The evidence, decades worth of it, has been staring us in the face for a long time: winning even a single NBA championship is brutally difficult and requires the perfect combination of luck, health, matchups and talent. The Mavericks have had one of the 25 greatest players in league history in his prime for more than a decade, and it took a unique confluence to get them over the top last season, including health among the right players and a one-year rental of one of the league’s best defenders (Tyson Chandler), acquired via a savvy deal involving a bizarre non-guaranteed contract. Dallas had mammoth “everything has to go right” comebacks in both their second-round series against the Lakers in and Game 2 of the Finals against Miami, and, of course, benefited from the puzzling meltdown from the game’s greatest player.
The 2007-08 Celtics, a management-created Big Three that fans typically find less abrasive than the (partially) player-created Big Three in Miami, blitzed the league in their first season together. Since then, however, they have fallen short due to poorly timed injuries and the emergence of a better conference rival in Miami — factors beyond their control.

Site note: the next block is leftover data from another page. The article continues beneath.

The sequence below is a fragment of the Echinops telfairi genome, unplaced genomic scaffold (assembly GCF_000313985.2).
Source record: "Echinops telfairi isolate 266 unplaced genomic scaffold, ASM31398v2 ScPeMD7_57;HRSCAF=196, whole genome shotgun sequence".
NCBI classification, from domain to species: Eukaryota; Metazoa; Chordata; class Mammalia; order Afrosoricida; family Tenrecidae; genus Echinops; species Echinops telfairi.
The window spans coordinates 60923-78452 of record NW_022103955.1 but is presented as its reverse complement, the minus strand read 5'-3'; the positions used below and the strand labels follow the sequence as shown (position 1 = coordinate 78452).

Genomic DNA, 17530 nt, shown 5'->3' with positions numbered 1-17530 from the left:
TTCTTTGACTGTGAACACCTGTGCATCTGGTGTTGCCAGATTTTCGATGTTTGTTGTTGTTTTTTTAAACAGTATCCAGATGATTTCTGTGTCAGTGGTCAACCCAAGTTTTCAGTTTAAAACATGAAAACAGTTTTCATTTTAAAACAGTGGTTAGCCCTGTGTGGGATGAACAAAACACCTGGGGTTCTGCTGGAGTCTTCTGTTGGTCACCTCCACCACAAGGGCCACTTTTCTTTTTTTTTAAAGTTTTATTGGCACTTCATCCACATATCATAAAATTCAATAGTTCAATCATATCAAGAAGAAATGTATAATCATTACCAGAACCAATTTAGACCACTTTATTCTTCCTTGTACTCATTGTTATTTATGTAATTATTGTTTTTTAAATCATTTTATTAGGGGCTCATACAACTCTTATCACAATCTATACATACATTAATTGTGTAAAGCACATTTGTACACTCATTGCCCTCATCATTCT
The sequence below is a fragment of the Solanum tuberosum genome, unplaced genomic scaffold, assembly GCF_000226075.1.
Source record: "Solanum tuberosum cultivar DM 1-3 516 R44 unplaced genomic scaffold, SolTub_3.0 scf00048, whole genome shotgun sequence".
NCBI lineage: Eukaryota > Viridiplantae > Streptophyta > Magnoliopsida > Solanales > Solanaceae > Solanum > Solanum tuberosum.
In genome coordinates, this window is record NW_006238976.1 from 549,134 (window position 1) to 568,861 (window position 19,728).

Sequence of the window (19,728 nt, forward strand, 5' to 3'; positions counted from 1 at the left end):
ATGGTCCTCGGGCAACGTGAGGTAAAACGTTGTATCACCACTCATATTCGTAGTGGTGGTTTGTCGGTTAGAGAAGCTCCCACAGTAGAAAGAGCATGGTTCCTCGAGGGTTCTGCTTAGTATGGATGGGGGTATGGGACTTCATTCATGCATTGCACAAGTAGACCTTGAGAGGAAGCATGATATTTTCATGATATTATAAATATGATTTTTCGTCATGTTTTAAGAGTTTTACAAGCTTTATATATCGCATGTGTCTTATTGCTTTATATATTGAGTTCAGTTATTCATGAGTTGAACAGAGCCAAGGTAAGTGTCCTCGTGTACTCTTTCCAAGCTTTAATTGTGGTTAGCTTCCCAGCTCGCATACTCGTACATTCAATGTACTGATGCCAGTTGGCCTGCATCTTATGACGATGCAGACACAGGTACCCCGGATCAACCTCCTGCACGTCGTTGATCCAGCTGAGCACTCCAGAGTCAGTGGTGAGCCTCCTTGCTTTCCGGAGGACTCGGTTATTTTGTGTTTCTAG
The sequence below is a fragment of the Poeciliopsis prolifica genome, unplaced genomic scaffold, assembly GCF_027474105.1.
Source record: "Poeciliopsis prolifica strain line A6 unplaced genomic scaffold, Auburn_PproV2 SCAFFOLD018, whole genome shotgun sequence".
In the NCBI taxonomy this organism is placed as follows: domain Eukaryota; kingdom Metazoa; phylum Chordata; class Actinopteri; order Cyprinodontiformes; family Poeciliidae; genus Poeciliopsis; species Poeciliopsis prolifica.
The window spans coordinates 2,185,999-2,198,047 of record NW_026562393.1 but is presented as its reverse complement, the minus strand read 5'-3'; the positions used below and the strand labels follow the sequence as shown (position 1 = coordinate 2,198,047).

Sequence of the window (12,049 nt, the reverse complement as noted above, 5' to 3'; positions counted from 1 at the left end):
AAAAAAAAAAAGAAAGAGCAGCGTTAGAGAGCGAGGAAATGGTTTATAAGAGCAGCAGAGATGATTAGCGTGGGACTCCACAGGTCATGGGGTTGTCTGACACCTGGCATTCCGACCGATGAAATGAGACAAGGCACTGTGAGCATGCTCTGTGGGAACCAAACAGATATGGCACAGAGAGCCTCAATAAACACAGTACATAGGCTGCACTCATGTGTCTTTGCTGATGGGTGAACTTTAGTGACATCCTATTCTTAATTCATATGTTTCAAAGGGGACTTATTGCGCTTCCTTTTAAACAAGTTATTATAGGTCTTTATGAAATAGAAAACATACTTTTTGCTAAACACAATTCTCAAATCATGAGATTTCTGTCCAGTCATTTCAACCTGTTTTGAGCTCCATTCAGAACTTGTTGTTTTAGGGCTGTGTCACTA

The list goes on and on, dating to the 1950s Hawks and the 1960s Lakers, the latter a team which suffered so many heartbreaking losses against Boston that a player literally nicknamed “Mr. Clutch” went ring-less until the very end of his career. The truly great teams who fell short of winning even a single championship or “only” won that first ring outnumber — by a huge margin — the teams that have been fortunate enough to form mini-dynasties. All the “asterisk” talk after Derrick Rose’s sad knee injury in the very first game of these playoffs — talk that, thankfully, faded weeks ago — ignores the fact that nearly every playoff season features multiple injuries, big and small, nagging and crippling, that alter title odds across the league.
Put simply: There is a ceiling on NBA greatness, and this Heat team was never going to break through it. The very best teams in NBA history have typically outscored opponents by between eight and 12 points per 100 possessions, with fewer than a half-dozen teams breaking double digits in scoring margin. And there are always one or two teams lurking just below the top dog, waiting to pounce if an injury, coaching mistake or some bit of inner team turmoil tilts the championship equation in their favor.
The Heat were always going to have to work hard for this, even if they didn’t realize it when they held that ridiculous welcome party two years ago. And they have worked for it as injuries, age, on-court issues and random luck have forced them — both as individuals and as a team — to become something altogether different than they were when this Big Three experiment began.